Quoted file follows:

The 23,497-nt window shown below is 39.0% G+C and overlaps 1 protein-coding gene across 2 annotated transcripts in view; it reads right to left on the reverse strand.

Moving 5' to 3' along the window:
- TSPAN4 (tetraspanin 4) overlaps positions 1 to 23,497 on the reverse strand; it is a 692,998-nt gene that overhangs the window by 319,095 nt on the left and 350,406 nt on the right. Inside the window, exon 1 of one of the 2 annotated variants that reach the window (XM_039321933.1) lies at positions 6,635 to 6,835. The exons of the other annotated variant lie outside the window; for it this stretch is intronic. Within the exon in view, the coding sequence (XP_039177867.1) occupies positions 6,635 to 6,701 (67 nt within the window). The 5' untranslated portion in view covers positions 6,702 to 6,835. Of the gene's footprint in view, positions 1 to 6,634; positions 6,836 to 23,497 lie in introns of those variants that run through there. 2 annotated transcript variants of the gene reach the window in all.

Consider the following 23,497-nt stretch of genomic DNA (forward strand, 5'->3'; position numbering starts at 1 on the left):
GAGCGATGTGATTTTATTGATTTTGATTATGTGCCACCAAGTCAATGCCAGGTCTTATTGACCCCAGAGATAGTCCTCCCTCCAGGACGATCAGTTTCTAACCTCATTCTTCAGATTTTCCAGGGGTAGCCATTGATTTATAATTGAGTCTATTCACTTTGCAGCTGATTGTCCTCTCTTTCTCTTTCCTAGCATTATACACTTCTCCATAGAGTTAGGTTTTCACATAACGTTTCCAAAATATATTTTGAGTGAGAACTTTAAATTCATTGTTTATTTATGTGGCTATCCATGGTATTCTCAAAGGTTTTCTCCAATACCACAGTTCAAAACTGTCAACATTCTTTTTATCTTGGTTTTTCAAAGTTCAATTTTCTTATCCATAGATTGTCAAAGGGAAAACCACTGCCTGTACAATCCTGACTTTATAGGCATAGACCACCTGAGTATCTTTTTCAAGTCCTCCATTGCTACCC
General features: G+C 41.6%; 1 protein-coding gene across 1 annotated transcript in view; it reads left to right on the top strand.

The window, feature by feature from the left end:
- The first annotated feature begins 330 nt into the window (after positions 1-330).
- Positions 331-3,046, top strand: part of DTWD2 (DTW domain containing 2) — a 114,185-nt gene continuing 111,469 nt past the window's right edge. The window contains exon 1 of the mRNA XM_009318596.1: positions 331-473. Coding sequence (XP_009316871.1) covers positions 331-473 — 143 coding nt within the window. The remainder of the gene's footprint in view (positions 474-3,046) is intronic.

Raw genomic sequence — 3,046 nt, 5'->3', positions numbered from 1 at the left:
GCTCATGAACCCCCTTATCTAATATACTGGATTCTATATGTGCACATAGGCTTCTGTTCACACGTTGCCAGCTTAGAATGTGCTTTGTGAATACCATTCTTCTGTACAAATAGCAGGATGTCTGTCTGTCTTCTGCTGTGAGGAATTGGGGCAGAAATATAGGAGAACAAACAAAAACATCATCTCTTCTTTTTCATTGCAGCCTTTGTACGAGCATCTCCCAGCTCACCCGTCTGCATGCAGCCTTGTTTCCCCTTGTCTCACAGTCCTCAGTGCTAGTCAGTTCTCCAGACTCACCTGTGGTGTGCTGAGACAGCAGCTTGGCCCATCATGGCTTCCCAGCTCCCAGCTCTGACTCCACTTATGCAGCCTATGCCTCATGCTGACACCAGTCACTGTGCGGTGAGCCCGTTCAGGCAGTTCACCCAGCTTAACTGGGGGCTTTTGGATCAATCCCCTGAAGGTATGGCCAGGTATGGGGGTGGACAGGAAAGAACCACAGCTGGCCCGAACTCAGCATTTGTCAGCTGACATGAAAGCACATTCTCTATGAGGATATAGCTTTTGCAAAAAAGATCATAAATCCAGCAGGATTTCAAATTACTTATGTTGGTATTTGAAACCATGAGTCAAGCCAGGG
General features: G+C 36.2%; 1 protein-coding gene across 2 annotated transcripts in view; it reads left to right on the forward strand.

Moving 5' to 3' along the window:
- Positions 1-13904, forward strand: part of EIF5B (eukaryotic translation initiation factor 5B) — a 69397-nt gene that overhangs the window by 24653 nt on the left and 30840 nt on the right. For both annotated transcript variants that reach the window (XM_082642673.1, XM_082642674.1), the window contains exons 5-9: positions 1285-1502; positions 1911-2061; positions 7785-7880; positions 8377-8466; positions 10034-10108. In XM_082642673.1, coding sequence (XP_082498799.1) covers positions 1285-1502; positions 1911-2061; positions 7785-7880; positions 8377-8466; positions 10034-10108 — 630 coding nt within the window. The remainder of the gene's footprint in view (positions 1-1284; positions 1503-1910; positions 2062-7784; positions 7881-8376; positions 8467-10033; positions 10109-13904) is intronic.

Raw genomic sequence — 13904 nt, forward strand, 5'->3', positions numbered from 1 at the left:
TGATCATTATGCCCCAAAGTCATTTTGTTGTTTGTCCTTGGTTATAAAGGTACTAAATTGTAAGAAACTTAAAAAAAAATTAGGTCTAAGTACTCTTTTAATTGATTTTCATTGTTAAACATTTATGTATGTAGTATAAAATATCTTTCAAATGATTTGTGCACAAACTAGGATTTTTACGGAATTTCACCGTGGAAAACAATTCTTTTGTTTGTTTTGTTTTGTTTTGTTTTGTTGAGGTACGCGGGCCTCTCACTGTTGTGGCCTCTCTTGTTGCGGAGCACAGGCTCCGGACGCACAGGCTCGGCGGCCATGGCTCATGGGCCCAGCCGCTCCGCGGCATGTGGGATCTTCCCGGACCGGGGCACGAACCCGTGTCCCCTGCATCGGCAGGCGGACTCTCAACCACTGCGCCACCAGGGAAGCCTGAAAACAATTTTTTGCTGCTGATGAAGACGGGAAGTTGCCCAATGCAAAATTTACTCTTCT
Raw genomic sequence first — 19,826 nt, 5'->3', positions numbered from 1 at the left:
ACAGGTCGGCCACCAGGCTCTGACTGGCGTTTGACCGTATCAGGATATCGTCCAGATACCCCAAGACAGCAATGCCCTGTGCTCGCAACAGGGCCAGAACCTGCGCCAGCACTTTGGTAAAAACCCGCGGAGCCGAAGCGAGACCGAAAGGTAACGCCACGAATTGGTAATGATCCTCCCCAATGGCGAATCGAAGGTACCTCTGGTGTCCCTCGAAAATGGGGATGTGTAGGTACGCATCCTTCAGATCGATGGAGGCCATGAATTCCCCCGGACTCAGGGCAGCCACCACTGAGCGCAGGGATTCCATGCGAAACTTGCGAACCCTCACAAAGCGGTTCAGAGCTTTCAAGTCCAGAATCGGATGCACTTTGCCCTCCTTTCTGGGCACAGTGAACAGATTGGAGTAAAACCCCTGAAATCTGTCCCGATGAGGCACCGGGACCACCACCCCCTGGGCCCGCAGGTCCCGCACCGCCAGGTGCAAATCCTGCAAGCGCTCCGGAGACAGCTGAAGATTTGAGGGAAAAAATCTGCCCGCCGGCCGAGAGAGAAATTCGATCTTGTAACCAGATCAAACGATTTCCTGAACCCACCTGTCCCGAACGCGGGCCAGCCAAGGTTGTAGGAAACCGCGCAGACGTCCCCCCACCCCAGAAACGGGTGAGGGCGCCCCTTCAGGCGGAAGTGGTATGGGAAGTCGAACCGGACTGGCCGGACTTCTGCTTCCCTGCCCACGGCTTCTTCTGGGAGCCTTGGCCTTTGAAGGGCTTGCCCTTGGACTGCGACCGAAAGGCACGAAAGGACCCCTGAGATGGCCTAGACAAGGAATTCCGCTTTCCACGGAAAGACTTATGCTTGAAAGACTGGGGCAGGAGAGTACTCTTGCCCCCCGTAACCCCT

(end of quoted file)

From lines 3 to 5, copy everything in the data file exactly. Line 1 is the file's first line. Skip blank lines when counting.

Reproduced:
- TSPAN4 (tetraspanin 4) overlaps positions 1 to 23,497 on the reverse strand; it is a 692,998-nt gene that overhangs the window by 319,095 nt on the left and 350,406 nt on the right. Inside the window, exon 1 of one of the 2 annotated variants that reach the window (XM_039321933.1) lies at positions 6,635 to 6,835. The exons of the other annotated variant lie outside the window; for it this stretch is intronic. Within the exon in view, the coding sequence (XP_039177867.1) occupies positions 6,635 to 6,701 (67 nt within the window). The 5' untranslated portion in view covers positions 6,702 to 6,835. Of the gene's footprint in view, positions 1 to 6,634; positions 6,836 to 23,497 lie in introns of those variants that run through there. 2 annotated transcript variants of the gene reach the window in all.

Consider the following 23,497-nt stretch of genomic DNA (forward strand, 5'->3'; position numbering starts at 1 on the left):
GAGCGATGTGATTTTATTGATTTTGATTATGTGCCACCAAGTCAATGCCAGGTCTTATTGACCCCAGAGATAGTCCTCCCTCCAGGACGATCAGTTTCTAACCTCATTCTTCAGATTTTCCAGGGGTAGCCATTGATTTATAATTGAGTCTATTCACTTTGCAGCTGATTGTCCTCTCTTTCTCTTTCCTAGCATTATACACTTCTCCATAGAGTTAGGTTTTCACATAACGTTTCCAAAATATATTTTGAGTGAGAACTTTAAATTCATTGTTTATTTATGTGGCTATCCATGGTATTCTCAAAGGTTTTCTCCAATACCACAGTTCAAAACTGTCAACATTCTTTTTATCTTGGTTTTTCAAAGTTCAATTTTCTTATCCATAGATTGTCAAAGGGAAAACCACTGCCTGTACAATCCTGACTTTATAGGCATAGACCACCTGAGTATCTTTTTCAAGTCCTCCATTGCTACCC